Central Iowa Software Symposium
July 21 - 23, 2006 - Des Moines, IA
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Mark Twain once said, "Everyone talks about the weather, but nobody does anything about it." Do you feel the same way about Unit Testing? Are you actively testing your code, or are you just thinking about testing your code... some day... once you get some more free time...
Unit testing offers benefits beyond the obvious. A happy side effect of writing unit tests is that your code ends up being better architected. By forcing you to be a consumer of your own code outside of the context of the main application, you end up seeing your code in a different light. Hidden dependencies get flushed out early. Good unit tests force your code to be more loosely coupled and highly cohesive.
This presentation is a survey of the testing ecosystem. A good testing infrastructure should include more than just JUnit. Cobertura, a test coverage tool, shows you how much of your code base is being tested. Writing test cases in Groovy adds a measure of flexibility that makes working with XML (and string data in general) a piece of cake. EasyMock allows you to test interfaces instead of implementations (and also avoid having to hand-code and maintain your own mock objects). We'll also look at functional testing libraries like HttpUnit, DbUnit, and JUnitPerf that allow you to test how your code behaves out in the wild, interacting with real subsystems instead of just mocks.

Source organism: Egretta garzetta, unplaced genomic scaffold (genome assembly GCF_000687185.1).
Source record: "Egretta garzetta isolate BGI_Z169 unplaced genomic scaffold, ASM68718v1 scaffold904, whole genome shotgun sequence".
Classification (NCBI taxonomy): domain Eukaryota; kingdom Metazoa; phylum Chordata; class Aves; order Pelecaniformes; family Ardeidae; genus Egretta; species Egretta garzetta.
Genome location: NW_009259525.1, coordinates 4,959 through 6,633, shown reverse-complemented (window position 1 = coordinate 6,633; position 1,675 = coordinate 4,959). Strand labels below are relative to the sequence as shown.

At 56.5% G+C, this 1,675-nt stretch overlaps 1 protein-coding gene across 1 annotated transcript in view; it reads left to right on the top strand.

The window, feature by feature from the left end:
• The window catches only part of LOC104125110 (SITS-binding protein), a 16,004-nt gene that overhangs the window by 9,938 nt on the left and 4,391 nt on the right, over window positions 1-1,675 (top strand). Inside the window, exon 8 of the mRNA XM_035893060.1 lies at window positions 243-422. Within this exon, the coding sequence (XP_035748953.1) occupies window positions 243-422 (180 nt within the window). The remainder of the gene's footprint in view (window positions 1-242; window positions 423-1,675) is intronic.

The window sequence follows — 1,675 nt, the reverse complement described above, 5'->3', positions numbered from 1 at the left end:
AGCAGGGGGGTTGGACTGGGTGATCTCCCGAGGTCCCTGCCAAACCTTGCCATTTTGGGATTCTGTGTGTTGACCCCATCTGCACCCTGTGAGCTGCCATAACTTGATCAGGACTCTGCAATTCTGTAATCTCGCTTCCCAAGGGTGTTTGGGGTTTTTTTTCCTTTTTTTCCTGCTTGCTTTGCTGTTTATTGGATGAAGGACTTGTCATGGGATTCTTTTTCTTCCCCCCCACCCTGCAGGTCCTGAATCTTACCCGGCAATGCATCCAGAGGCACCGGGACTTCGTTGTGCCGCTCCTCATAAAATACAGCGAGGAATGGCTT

Most importantly, you'll see these tools live in action -- real code examples instead a simple slideware overview. Rather than looking at each tool in isolation, you'll see how they interact and complement each other. Rather than just talking about testing, we'll (finally) do something about it.
About Scott Davis
Scott Davis is the founder of ThirstyHead.com, a training company that specializes in Groovy and Grails training.
Scott published one of the first public websites implemented in Grails in 2006 and has been actively working with the technology ever since. Author of the book Groovy Recipes: Greasing the Wheels of Java and two ongoing IBM developerWorks article series (Mastering Grails and in 2009, Practically Groovy), Scott writes extensively about how Groovy and Grails are the future of Java development.More About Scott »